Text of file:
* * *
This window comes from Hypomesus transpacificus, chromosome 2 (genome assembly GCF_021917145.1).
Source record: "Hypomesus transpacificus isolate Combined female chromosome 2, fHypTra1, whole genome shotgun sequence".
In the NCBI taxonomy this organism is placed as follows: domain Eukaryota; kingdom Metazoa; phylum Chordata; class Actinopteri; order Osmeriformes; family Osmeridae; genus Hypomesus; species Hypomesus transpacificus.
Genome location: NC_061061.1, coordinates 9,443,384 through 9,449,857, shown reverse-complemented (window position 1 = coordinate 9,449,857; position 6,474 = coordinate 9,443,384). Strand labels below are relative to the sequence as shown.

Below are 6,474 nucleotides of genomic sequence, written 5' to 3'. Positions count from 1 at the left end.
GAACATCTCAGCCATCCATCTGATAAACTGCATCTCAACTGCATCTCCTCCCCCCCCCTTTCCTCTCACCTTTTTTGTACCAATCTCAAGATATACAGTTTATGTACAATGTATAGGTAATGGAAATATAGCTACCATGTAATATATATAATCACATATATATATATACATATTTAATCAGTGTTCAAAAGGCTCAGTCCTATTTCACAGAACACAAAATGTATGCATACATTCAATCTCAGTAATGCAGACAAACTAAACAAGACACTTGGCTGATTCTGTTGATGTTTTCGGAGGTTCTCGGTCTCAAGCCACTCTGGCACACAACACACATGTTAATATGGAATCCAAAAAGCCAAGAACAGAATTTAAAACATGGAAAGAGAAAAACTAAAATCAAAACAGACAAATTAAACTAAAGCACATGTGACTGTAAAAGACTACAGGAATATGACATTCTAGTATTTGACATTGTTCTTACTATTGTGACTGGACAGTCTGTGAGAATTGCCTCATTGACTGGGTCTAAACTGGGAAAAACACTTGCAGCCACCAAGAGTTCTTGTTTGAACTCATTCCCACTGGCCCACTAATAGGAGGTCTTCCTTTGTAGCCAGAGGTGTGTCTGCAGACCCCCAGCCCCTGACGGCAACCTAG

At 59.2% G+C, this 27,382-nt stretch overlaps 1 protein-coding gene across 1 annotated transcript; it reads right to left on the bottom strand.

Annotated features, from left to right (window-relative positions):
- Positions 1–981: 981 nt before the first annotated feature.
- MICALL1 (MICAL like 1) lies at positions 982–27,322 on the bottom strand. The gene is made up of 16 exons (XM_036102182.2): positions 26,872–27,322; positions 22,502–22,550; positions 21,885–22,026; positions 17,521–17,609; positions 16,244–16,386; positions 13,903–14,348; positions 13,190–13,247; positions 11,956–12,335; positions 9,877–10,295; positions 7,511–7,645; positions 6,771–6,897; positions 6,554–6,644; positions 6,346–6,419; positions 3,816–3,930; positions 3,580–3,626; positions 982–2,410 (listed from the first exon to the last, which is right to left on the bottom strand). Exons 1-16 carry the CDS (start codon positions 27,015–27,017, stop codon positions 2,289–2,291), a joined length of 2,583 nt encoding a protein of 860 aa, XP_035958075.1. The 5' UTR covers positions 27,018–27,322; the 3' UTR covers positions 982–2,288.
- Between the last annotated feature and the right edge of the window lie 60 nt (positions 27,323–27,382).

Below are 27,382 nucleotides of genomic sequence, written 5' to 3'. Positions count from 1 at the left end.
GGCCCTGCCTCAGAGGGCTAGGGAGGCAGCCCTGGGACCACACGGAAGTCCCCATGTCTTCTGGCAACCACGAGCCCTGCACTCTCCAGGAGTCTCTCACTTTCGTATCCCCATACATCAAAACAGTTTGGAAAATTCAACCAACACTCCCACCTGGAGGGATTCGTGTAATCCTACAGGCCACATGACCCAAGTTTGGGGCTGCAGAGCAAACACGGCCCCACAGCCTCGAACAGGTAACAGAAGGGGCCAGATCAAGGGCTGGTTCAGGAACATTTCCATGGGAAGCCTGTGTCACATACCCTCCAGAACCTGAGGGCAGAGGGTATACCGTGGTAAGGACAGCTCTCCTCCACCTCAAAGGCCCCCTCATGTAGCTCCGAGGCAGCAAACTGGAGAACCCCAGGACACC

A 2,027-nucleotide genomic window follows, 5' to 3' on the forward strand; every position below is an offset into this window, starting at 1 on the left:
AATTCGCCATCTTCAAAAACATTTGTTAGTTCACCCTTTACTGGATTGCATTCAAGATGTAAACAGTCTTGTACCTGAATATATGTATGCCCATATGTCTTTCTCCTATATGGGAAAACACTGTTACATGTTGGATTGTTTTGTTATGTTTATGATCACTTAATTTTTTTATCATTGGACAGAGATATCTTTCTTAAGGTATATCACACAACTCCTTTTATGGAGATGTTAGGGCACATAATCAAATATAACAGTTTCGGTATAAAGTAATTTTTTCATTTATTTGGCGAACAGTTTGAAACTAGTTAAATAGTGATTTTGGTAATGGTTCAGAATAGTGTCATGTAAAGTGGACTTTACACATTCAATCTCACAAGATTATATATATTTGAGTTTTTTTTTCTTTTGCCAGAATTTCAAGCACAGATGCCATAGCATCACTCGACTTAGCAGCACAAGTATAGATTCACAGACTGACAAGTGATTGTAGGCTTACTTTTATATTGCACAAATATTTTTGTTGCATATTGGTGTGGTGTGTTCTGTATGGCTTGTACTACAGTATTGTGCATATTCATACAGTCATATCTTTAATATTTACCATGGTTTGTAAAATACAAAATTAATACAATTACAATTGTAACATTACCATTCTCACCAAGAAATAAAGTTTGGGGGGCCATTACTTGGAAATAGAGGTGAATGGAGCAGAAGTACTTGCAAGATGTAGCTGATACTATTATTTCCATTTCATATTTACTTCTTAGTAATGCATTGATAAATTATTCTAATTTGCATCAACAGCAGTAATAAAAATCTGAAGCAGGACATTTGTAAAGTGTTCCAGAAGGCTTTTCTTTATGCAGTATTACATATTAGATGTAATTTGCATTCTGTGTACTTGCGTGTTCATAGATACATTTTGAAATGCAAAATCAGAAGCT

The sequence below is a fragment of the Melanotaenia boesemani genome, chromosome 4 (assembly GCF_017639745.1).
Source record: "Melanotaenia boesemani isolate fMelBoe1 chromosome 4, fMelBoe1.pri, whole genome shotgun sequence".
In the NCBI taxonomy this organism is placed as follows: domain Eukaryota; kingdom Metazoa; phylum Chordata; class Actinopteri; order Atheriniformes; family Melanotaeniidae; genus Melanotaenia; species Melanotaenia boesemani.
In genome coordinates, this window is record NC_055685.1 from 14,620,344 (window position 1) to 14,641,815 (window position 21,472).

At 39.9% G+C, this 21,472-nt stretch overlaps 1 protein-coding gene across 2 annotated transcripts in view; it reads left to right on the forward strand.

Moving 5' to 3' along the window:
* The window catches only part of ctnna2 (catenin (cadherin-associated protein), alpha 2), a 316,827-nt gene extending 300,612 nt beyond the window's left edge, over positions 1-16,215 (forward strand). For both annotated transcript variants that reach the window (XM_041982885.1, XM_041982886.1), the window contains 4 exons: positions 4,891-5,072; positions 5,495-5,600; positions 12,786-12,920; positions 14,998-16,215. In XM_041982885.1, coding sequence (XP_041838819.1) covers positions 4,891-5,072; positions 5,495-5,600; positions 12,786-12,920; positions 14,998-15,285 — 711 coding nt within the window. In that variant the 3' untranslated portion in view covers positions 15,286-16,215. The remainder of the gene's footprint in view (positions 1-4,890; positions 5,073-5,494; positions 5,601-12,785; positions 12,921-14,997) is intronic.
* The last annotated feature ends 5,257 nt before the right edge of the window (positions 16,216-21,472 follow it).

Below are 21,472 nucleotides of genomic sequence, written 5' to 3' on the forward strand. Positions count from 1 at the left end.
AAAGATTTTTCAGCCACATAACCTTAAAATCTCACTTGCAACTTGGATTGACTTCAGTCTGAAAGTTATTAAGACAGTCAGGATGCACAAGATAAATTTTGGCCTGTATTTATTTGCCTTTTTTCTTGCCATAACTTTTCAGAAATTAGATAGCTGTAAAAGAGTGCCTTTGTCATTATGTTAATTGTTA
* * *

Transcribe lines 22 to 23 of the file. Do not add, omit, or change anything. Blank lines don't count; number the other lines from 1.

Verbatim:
* The window catches only part of ctnna2 (catenin (cadherin-associated protein), alpha 2), a 316,827-nt gene extending 300,612 nt beyond the window's left edge, over positions 1-16,215 (forward strand). For both annotated transcript variants that reach the window (XM_041982885.1, XM_041982886.1), the window contains 4 exons: positions 4,891-5,072; positions 5,495-5,600; positions 12,786-12,920; positions 14,998-16,215. In XM_041982885.1, coding sequence (XP_041838819.1) covers positions 4,891-5,072; positions 5,495-5,600; positions 12,786-12,920; positions 14,998-15,285 — 711 coding nt within the window. In that variant the 3' untranslated portion in view covers positions 15,286-16,215. The remainder of the gene's footprint in view (positions 1-4,890; positions 5,073-5,494; positions 5,601-12,785; positions 12,921-14,997) is intronic.
* The last annotated feature ends 5,257 nt before the right edge of the window (positions 16,216-21,472 follow it).